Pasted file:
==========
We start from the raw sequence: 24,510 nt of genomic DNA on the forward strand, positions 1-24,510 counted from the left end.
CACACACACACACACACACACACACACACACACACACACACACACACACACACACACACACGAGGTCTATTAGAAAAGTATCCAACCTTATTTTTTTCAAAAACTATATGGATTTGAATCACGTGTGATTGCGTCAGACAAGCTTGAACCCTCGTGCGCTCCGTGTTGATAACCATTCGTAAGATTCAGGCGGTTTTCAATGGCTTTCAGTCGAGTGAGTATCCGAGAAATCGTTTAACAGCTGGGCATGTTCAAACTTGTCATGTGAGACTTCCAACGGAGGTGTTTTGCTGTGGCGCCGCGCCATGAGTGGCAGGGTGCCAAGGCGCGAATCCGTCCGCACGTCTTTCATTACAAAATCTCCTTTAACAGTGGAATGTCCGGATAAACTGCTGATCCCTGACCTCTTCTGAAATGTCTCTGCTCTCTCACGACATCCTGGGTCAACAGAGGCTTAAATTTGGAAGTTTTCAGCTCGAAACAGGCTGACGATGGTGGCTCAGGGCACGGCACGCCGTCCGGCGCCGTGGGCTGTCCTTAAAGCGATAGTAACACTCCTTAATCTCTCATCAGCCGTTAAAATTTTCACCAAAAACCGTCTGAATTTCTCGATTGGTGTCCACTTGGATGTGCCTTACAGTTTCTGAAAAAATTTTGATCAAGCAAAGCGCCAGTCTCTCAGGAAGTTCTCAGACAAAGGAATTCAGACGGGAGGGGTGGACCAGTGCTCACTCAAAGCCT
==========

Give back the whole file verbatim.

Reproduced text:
We start from the raw sequence: 24,510 nt of genomic DNA on the forward strand, positions 1-24,510 counted from the left end.
CACACACACACACACACACACACACACACACACACACACACACACACACACACACACACACGAGGTCTATTAGAAAAGTATCCAACCTTATTTTTTTCAAAAACTATATGGATTTGAATCACGTGTGATTGCGTCAGACAAGCTTGAACCCTCGTGCGCTCCGTGTTGATAACCATTCGTAAGATTCAGGCGGTTTTCAATGGCTTTCAGTCGAGTGAGTATCCGAGAAATCGTTTAACAGCTGGGCATGTTCAAACTTGTCATGTGAGACTTCCAACGGAGGTGTTTTGCTGTGGCGCCGCGCCATGAGTGGCAGGGTGCCAAGGCGCGAATCCGTCCGCACGTCTTTCATTACAAAATCTCCTTTAACAGTGGAATGTCCGGATAAACTGCTGATCCCTGACCTCTTCTGAAATGTCTCTGCTCTCTCACGACATCCTGGGTCAACAGAGGCTTAAATTTGGAAGTTTTCAGCTCGAAACAGGCTGACGATGGTGGCTCAGGGCACGGCACGCCGTCCGGCGCCGTGGGCTGTCCTTAAAGCGATAGTAACACTCCTTAATCTCTCATCAGCCGTTAAAATTTTCACCAAAAACCGTCTGAATTTCTCGATTGGTGTCCACTTGGATGTGCCTTACAGTTTCTGAAAAAATTTTGATCAAGCAAAGCGCCAGTCTCTCAGGAAGTTCTCAGACAAAGGAATTCAGACGGGAGGGGTGGACCAGTGCTCACTCAAAGCCT